September 21, 2008

Discovering Our Personal Stories

I've just begun reading a book called Firstlight by Sue Monk Kidd. You may know her as the author of The Secret Life of Bees, but she's also a long time contributor to the spiritual magazine Guideposts. This book is a collection of essays she's written throughout her career, but I wanted to share something she wrote in the first chapter.

"Discovering our personal stories is a spiritual quest. Without such stories we cannot be fully human, for without them we are unable to articulate or even understand our deepest experiences. Many of us left the storied approach to life at our nursery windows and crossed the threshold into adulthood to more logical, didactic ways of making sense of the world. In a culture that is rational, scientific, and abstract we have lost touch with the intuitive, imaginative, and concrete dimensions that inform story. And as the church has made theology and doctrine the core of our religious expression, we have become unstoried in the spiritual life as well. We have lost the ability to probe the soul, to know and refine its experiences."

What she wrote really resonated with me, as I am not a rational or scientific person although our culture may be. I loved the correlation between intuition, imagination (and dare I also say emotion) and the way that children hear and understand stories. And as I read this I wondered if part of my desire to keep this blog and to become intentional about the stories in my own life is a spiritual quest too. Instead of identifying ourselves by the things we do or accomplish, what if we were only identified by our personal stories?

What's your story?

September 12, 2008


It's been two weeks since I've written, but in that time life has been very full and happy. I'll try to catch you up on some of the great things that have been happening.

First of all, some of our dear friends gave birth to their second child last week, Wiley Jacob Davis. Part of why I haven't posted is that we've been busy helping them welcome this bundle of joy into the world. His big brother, Owen (22 months) has stayed with us some and we've loved every minute of time we've gotten to spend with him. And Wiley is absolutely perfect. He's got a head full of pretty dark hair and the fullest little lips and long skinny fingers. I swear, I could just watch him for hours. When he's awake his face is full of expression and personality and he's a real delight. I'll post a picture of both boys from the day that Wiley was born and when we took Owen to the hospital to meet his baby brother for the first time. Wiley and Owen's parents, Adam and Katie, have also been in the process of moving to a new house this week. How in the world they have managed to give birth to a new baby, care for a (sick) two year old, and pack and move boxes all in the same week is beyond me. But they are awesome people full of hope and grace and they have really been an inspiration to us this week. We've just felt so blessed to get to be a part of this really special time in their lives and share in some of the excitement of newness with them.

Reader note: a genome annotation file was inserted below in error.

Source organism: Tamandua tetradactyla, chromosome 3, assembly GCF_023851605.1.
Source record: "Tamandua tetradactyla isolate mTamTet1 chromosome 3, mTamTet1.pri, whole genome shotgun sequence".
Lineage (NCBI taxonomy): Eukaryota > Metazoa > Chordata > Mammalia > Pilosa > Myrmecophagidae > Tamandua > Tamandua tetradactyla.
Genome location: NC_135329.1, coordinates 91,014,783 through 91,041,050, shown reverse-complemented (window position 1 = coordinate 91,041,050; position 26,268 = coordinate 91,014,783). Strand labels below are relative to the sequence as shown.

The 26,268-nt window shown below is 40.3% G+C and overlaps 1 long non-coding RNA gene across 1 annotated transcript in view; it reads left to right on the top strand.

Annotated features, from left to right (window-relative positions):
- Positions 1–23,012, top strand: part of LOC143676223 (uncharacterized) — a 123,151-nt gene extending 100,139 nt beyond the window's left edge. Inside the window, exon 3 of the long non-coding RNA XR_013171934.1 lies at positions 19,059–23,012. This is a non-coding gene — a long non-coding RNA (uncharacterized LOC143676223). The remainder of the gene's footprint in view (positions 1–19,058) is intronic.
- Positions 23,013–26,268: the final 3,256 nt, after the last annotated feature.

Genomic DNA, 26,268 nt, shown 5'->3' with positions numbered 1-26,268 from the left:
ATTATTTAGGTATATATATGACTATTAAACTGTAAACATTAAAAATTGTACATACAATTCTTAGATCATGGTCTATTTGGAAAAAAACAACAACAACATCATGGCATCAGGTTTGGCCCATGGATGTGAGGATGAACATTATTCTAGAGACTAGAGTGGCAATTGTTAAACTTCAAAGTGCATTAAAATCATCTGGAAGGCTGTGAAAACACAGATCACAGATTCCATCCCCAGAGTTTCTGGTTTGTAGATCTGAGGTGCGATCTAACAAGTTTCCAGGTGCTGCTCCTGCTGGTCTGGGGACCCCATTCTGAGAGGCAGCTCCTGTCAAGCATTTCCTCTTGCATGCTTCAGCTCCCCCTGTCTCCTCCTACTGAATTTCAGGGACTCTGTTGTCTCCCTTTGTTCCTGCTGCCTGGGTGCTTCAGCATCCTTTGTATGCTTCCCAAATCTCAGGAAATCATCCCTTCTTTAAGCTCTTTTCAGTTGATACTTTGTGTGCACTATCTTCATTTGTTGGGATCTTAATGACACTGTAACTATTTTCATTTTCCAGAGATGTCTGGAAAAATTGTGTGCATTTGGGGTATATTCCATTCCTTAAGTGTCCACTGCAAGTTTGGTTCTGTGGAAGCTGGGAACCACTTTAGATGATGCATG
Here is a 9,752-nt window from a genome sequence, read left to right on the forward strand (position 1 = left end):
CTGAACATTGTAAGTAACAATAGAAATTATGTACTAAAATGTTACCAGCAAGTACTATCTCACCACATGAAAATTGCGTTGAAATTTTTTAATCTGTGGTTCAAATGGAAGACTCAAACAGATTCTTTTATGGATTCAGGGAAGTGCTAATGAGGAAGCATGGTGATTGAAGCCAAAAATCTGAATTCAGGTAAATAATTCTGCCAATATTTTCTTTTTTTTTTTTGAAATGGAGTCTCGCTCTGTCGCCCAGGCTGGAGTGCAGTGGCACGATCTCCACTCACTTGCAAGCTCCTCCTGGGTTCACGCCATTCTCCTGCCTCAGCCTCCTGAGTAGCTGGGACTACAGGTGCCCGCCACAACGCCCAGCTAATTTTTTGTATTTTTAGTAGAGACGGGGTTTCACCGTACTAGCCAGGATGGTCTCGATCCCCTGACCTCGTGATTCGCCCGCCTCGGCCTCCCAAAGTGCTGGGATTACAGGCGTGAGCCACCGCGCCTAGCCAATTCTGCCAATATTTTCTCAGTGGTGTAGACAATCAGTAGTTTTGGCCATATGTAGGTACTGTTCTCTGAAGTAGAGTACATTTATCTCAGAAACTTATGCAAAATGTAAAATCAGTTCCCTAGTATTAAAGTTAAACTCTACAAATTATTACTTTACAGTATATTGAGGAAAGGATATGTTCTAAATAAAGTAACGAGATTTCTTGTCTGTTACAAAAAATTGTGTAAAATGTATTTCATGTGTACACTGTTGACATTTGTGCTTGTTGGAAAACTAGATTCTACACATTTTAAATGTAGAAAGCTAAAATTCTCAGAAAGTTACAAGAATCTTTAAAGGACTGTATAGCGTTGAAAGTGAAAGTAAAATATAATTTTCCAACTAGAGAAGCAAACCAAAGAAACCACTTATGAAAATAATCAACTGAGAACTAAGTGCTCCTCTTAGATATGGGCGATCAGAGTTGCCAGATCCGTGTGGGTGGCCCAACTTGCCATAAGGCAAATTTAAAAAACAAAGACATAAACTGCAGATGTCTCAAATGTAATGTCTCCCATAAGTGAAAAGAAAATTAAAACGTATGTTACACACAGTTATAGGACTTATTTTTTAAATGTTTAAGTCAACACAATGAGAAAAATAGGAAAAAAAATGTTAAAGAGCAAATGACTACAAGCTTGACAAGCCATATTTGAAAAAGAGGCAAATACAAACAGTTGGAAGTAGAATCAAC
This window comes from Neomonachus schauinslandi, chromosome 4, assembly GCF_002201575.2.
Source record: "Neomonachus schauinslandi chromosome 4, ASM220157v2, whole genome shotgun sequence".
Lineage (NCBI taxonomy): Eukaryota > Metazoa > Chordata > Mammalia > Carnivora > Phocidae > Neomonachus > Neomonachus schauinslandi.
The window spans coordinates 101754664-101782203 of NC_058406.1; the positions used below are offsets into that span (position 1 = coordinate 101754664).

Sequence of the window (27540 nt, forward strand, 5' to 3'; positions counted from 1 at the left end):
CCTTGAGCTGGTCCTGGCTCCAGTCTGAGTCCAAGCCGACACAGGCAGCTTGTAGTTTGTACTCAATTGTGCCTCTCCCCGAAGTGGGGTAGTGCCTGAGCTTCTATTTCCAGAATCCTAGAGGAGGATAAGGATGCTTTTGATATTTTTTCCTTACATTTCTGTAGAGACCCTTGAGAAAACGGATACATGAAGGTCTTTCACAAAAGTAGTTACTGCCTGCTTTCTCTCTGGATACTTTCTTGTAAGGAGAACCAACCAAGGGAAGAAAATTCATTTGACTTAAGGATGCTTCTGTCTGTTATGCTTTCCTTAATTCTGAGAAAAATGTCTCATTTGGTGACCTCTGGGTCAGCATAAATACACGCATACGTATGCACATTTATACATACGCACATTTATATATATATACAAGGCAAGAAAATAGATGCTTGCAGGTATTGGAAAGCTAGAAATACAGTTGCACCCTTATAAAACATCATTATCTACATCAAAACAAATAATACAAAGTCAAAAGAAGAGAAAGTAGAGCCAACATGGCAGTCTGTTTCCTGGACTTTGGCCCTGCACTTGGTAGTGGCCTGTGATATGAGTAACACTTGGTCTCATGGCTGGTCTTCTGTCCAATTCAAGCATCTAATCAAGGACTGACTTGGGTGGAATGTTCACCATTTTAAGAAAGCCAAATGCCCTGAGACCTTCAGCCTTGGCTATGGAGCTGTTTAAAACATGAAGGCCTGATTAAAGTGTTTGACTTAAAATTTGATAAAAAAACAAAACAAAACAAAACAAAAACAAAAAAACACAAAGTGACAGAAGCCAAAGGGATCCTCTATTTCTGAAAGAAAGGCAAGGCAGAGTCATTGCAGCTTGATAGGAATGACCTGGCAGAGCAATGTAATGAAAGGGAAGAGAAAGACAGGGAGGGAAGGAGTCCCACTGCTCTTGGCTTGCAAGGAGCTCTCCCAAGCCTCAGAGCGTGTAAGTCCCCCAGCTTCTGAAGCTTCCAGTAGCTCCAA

It's been a great week at school. I love this group of kids and I'm so excited about the year ahead. The student I wrote about last week, Tyson* has won every last bit of my heart. He hasn't cried for weeks now. Instead, there's a twinkle in his eye that doesn't fade all day long. He's so excited to be at school and filled with great happiness all the time. Earlier this week, he wrote his name for the first time (remember, I've changed names -- his REAL name is only two letters long) and was filled with such immense pride that I could hardly stand it. I felt that same pride too. How special to see a child figure out a piece of his own unique identity and to be able to participate in that moment! Having learned the letter T and being so excited that he can now recognize it, he runs around the room pointing to Ts and saying, "That starts with my name! That starts with my name!" Today we played Chicka Chicka Boom Boom BINGO and he had a card with the letter T in the bottom right hand square. After a couple of rounds I said, "You can trade cards with a friend at your table if you'd like." Tyson's reply when a student sitting near him wanted to trade was, "I'm gonna keep this one 'cause it's got my name on it." (Pointing to the T in the corner). And the final blessing for today is that he said my name for the first time in three weeks of school. I almost cried.

May each of you be surrounded with as many moments of blessing as I am now.

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